Take the 2-minute tour ×
Stack Overflow is a question and answer site for professional and enthusiast programmers. It's 100% free, no registration required.

i hope someone will help me. I have been trying to make a traffic light with java Threads. There are two circles. Each circle is a lamp (thread). I would like each lamp to work for x ms and then turn off and let the other lamp work (again for some seconds and again..)

public void run()
{
    while (true)
    {           
        repaint();
        if (working)
        {
            System.out.println(name + " is WORKING ");
            try
            {
                Thread.sleep(LAMP_WORKING_TIME);
            }
            catch (InterruptedException e)
            {
                e.printStackTrace();
            }

            System.out.println(name + " has done working");

            synchronized (lock)
            {
                this.working = false;
                lock.notifyAll();
            }
        }
        else
        {
            try
            {
                System.out.println(name + " is waiting..");

                synchronized (lock)
                {
                    lock.wait();
                    working = true;
                }

                System.out.println(name + " is WAKING UP AFTER WAIT");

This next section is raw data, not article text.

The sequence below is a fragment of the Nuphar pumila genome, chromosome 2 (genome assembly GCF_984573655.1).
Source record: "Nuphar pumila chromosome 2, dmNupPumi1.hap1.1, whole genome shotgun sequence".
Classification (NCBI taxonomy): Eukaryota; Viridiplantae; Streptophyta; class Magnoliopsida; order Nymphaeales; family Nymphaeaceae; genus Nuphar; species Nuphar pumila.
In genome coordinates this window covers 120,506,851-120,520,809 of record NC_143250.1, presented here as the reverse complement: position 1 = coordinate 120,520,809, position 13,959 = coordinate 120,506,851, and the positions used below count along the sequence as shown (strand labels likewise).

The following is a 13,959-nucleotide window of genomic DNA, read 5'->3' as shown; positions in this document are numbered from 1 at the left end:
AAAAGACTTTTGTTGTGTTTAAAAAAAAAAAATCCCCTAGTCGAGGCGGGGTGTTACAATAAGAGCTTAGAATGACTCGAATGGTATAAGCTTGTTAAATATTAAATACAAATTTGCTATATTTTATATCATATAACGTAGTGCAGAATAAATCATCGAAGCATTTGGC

}
            catch (InterruptedException e)
            {
                e.printStackTrace();
            }
        }
    }
}

When lock is declared as a property of the class:

private final Object lock = new Object();

I believe my problem occurs by wait/notify methods. Please, help me fix that!

share|improve this question
    
It is not my homework. No one is gonna check it. It is a preparation to a test. –  Noray Feb 14 '12 at 17:24
    
You should include more code. Where and how do you define working and lock? –  toto2 Feb 14 '12 at 17:53
    
Also, I don't know if you were doing that to learn wait/notify, but if not, you should know that they are somewhat deprecated and you should use the utilities in java.util.concurrent instead. But in your case it looks like a Swing Timer does exactly what you want. –  toto2 Feb 14 '12 at 17:55

2 Answers 2

up vote 1 down vote accepted

You probably want to make your lock shared between instances. So either make it static or pass it to your Runnables/Threads as a parameter instead of creating a new one for each instance, even if it's final.

share|improve this answer
    
Thanks you. It is working! :) –  Noray Feb 14 '12 at 17:40

As your code reads, it will wait LAMP_WORKING_TIME ms, set working to false and on the next loop immediately set it back to true. You're only sleeping when it working is true, so your "on" cycle is LAMP_WORKING_TIME and the "off" cycle is just as long as it takes to release and reacquire the lock. Probably less than 1ms.

share|improve this answer
    
With eclipse debugger I don't reach the line where working=true (after the wait in the lock block) –  Noray Feb 14 '12 at 17:38

Your Answer

 
discard

By posting your answer, you agree to the privacy policy and terms of service.

Not the answer you're looking for? Browse other questions tagged or ask your own question.